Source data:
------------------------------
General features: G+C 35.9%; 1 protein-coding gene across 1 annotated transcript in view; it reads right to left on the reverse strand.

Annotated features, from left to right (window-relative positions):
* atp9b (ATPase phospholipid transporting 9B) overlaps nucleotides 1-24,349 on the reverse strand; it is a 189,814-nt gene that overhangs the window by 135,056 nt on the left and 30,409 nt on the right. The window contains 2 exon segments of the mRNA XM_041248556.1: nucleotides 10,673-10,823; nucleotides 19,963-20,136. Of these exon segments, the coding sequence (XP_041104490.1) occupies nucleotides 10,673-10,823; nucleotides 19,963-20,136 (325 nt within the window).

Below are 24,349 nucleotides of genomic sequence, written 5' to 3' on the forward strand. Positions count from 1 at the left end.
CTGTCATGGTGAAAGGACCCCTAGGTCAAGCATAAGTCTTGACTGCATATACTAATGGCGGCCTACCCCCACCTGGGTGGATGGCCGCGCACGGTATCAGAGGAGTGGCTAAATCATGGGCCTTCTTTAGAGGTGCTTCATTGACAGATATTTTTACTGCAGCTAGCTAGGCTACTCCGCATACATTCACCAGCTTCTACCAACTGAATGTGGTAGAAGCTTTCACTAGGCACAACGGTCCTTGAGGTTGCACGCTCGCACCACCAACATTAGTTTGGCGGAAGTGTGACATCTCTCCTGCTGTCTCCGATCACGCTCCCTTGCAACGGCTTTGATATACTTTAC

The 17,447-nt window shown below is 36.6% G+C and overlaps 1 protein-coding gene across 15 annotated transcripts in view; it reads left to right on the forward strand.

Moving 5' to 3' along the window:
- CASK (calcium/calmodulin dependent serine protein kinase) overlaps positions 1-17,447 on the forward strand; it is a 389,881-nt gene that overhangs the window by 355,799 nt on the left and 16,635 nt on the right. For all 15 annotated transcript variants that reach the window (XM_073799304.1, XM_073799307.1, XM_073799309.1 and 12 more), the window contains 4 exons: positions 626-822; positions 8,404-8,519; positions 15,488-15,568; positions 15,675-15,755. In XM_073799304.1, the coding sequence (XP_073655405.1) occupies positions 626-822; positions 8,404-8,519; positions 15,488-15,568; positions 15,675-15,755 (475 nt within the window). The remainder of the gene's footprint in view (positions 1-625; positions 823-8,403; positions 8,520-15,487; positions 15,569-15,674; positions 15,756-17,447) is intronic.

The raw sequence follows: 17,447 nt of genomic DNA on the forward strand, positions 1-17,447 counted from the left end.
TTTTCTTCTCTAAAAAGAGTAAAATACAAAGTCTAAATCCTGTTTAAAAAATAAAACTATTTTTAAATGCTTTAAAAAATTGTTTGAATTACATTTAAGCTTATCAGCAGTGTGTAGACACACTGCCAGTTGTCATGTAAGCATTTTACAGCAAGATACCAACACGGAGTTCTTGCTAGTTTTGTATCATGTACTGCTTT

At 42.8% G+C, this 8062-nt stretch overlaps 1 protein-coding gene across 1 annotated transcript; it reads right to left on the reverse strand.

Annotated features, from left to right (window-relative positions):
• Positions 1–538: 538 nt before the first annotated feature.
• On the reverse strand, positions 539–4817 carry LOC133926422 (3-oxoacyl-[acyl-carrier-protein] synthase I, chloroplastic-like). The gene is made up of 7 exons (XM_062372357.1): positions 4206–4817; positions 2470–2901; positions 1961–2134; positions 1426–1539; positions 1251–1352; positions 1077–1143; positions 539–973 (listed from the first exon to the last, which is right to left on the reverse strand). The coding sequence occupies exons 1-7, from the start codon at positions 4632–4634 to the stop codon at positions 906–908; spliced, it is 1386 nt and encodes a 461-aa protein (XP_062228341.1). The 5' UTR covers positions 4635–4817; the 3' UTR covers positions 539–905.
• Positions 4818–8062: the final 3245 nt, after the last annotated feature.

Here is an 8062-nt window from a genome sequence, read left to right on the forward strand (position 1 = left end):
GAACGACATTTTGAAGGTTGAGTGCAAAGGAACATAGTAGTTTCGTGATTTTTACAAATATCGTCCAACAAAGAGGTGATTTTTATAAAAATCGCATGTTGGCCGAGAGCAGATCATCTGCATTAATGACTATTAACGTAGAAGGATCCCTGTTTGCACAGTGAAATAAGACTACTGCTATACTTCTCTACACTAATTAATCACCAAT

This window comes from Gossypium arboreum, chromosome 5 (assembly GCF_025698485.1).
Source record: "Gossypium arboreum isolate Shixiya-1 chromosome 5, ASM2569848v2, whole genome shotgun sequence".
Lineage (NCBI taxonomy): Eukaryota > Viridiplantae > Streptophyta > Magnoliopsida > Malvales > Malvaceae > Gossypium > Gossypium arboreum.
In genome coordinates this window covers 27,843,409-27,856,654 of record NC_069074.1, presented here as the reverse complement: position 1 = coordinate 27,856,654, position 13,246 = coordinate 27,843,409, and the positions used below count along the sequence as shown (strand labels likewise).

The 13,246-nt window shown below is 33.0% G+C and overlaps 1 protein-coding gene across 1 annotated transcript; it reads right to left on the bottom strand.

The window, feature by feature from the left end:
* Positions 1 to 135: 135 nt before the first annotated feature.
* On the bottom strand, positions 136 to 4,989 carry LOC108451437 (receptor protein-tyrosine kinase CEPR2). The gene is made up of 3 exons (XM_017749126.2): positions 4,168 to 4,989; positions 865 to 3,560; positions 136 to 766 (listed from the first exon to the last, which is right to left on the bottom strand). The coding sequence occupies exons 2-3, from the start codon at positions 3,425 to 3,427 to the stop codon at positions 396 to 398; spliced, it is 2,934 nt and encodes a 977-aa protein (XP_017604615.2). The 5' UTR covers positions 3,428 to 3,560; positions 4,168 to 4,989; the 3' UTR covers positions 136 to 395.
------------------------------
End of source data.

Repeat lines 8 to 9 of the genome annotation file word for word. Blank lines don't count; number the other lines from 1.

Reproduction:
- CASK (calcium/calmodulin dependent serine protein kinase) overlaps positions 1-17,447 on the forward strand; it is a 389,881-nt gene that overhangs the window by 355,799 nt on the left and 16,635 nt on the right. For all 15 annotated transcript variants that reach the window (XM_073799304.1, XM_073799307.1, XM_073799309.1 and 12 more), the window contains 4 exons: positions 626-822; positions 8,404-8,519; positions 15,488-15,568; positions 15,675-15,755. In XM_073799304.1, the coding sequence (XP_073655405.1) occupies positions 626-822; positions 8,404-8,519; positions 15,488-15,568; positions 15,675-15,755 (475 nt within the window). The remainder of the gene's footprint in view (positions 1-625; positions 823-8,403; positions 8,520-15,487; positions 15,569-15,674; positions 15,756-17,447) is intronic.

The raw sequence follows: 17,447 nt of genomic DNA on the forward strand, positions 1-17,447 counted from the left end.